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When Nurses Should Resist Using Antibiotics to Treat Illnesses

Higher Education Articles August 22, 2013

For those in the medical profession, such as a nurse antibiotic who truly revolutionized medicine; unfortunately, it is quickly becoming necessary to reduce the use of these life saving drugs. When they first came on the scene, health care providers could treat many illnesses that were once extremely deadly for the first time. Sadly, today the world is hearing about an entirely new kind of danger, so called ‘superbugs’ that are common especially in hospitals. These bugs are described as bacteria that do not respond to traditional antibiotics. It is suspected that these superbugs have come about because of the overuse of antibiotics within the medical field, which has encouraged the mutation and evolution of the bacteria to resist the drugs. In an effort to prevent the further spread of antibacterial resistant bugs, there are instances where nurses should not advise the use of antibiotics. Here is an overview for nurses looking for answers about when and when not to use drugs.

When a Patient Presents with Common Colds or the Flu

Most people, especially children, seek medical assistance for common viral conditions such as a cold or the flu. What most people may not realize, however, is that these conditions are actually caused by viruses, not bacteria. Therefore, antibiotics will be useless against the actual germ causing the illness. It is natural to want to help a person suffering from an illness, but antibiotics will not help, and can make the problem worse. Antibiotics will only fight the bacteria in the patient’s body, which will not help them get better. Since the bacteria in the body do not need to be fought, the health care provider is unnecessarily setting up a perfect environment for the bacteria to mutate into superbugs, which are much more dangerous. Patients with viral infections should have their symptoms treated as necessary, for example, an IV when needed for dehydration, but otherwise allow their body to fight the virus.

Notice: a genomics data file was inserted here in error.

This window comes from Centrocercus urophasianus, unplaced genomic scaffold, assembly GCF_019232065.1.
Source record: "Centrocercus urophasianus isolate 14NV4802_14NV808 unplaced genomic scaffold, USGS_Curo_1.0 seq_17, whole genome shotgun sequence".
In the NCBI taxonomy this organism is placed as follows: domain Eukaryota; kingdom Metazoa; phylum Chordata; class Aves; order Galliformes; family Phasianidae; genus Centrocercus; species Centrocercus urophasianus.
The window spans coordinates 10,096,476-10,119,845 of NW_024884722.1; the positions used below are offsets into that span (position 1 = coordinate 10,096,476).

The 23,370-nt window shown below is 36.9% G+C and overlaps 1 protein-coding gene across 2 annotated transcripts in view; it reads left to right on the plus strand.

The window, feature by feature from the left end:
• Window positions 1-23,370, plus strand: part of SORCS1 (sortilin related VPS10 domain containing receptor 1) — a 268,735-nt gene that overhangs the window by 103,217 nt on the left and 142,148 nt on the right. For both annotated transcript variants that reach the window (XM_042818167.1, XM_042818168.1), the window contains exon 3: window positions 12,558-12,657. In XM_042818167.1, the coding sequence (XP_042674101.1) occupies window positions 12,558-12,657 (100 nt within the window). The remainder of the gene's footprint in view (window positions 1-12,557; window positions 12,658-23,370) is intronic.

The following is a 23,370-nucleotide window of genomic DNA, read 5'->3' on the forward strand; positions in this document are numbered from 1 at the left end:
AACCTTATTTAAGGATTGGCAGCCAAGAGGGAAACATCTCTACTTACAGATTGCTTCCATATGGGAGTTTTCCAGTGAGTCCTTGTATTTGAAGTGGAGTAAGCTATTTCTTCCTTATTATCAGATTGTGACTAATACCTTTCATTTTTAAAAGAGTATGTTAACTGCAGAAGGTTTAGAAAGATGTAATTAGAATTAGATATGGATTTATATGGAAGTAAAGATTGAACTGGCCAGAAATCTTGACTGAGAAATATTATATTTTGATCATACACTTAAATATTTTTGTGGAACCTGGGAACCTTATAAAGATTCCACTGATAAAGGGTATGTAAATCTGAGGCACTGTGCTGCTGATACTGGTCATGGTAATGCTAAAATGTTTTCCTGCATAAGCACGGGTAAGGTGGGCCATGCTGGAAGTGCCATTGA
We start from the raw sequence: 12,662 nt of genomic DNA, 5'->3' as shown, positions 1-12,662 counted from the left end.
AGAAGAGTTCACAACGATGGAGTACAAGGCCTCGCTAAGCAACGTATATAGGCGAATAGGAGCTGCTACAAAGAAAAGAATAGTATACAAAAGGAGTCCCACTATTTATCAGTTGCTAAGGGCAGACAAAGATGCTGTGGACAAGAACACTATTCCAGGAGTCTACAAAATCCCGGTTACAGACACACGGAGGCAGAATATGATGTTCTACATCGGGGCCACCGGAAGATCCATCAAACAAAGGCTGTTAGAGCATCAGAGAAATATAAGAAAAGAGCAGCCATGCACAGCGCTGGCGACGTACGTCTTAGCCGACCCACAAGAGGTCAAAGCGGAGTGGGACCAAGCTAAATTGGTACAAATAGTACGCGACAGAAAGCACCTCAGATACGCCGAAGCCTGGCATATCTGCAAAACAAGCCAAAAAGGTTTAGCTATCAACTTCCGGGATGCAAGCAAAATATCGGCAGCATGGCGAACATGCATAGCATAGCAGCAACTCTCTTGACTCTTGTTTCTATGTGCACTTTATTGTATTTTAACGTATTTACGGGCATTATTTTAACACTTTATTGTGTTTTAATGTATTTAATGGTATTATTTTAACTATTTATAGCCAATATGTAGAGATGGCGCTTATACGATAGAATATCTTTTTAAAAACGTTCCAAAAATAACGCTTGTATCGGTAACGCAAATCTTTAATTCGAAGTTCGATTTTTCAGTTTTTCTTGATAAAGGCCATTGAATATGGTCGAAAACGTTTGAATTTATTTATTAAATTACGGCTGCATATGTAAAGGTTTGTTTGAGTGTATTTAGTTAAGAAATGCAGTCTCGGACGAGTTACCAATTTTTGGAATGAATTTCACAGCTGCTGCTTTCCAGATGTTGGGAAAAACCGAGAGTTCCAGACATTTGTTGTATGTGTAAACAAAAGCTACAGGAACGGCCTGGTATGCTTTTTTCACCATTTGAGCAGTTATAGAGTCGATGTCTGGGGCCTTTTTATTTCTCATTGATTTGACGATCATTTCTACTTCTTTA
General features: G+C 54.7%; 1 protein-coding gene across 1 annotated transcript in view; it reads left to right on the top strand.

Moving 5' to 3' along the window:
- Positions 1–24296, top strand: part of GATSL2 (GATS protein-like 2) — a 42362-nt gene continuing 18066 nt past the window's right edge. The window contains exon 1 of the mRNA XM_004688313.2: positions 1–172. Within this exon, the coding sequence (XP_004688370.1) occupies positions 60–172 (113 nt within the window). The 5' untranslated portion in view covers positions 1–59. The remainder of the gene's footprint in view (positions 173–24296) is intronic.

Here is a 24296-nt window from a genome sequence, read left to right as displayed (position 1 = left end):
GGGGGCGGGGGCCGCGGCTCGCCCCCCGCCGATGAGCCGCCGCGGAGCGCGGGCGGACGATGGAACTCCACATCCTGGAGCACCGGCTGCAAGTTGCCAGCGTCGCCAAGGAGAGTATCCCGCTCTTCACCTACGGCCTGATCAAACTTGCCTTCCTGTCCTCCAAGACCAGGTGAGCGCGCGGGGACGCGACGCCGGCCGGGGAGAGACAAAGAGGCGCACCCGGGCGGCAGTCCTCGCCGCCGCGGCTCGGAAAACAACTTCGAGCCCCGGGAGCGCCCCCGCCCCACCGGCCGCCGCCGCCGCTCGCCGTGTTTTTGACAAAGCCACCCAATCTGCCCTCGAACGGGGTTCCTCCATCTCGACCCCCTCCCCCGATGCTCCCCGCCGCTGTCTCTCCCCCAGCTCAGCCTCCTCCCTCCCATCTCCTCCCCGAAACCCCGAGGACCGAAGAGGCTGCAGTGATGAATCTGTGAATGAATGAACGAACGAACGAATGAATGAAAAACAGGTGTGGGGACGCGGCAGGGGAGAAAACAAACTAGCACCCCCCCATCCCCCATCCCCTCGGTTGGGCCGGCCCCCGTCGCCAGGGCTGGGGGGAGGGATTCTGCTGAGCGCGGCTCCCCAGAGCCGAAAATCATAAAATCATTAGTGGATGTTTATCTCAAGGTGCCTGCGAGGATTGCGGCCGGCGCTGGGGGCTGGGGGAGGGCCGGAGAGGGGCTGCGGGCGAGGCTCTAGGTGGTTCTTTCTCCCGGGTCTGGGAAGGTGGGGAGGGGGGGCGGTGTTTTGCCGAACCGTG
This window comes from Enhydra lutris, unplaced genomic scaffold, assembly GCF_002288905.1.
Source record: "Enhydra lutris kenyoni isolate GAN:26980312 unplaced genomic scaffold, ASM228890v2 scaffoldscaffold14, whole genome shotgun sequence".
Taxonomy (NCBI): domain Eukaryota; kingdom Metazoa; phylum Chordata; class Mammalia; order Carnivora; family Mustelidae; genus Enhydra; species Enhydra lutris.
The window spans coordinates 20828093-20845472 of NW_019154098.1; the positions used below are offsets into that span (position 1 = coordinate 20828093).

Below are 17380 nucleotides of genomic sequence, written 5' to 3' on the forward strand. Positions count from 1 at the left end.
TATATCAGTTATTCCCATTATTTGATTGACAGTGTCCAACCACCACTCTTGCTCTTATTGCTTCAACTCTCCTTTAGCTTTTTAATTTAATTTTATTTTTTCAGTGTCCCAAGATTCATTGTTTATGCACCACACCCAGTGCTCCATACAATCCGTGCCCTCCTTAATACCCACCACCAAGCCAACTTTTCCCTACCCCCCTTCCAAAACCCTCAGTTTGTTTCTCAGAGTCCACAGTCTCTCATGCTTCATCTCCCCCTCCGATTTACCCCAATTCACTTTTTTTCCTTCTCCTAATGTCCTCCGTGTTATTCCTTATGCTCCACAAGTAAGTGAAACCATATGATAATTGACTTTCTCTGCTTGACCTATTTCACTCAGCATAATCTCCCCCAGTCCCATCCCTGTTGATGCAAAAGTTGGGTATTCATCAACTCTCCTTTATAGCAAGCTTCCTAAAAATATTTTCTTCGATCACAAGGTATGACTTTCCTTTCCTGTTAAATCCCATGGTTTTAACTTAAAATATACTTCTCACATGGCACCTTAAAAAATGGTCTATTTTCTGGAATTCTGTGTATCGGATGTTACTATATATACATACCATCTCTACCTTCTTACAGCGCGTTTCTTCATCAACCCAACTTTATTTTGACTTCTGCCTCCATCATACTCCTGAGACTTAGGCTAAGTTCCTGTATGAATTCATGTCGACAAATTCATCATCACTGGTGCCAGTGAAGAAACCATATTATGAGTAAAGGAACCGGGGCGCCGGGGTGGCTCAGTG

Patients who Have Pharyngitis

Patients who are presented with this illness should be carefully evaluated to be sure that they would benefit from antibiotic use. While most adult cases of the illness are caused by Group A beta hemolytic streptococcus, it is not the cause of all illnesses. Patients should be evaluated based upon their history of fever, their tonsillar exudates, cough and anterior cervical lymphadenopathy. Those with GABHS will have a fever, tonsillar exudates, no cough, and tender anterior cervical lymphadenopathy. Those with none or only one of these four symptoms should be presumed to not have GABHS. Individuals with two or more of the symptoms should be tested with a rapid antigen test. Only those with positive tests should be given antibiotics. Individuals without this specific infection should recover well with only supportive care to help their body naturally fight the infection.

Patients with Rhinosinusitis or Bronchitis

Both of these illnesses are typically caused by viruses. In rhinosinusitis, it is typically another symptom of a viral upper respiratory tract infection. A doctor or nurse should hold off on considering a particular infection bacterial until it has lasted for at least seven days and the patient complains of maxillary facial or tooth pain or tenderness along with a great amount of nasal secretions. Even bacterial rhinosinusitis typically resolves without antibiotic treatment, and health care providers should stick largely with treating individual symptoms. Those with moderate to severe bacterial infections can be considered for antibacterial treatment on a case by case basis.

Bronchitis should be treated with antibiotics extremely rarely, even if the cough has lasted for quite a while. Health care providers should instead focus on ruling out pneumonia and pertussis in the face of severe symptoms.

Using antibiotics wisely is important for both treating disease and slowly down the creation of bacteria that can end up being resistant to most medications. For nurses this often means careful evaluation of the patient’s condition, so an accurate call can be made about whether antibiotics would actually benefit in this particular case. While antibiotics have been a huge asset to those who practice medicine, taking the time to reduce the use of particular medications should help make everyone healthier in the long run.

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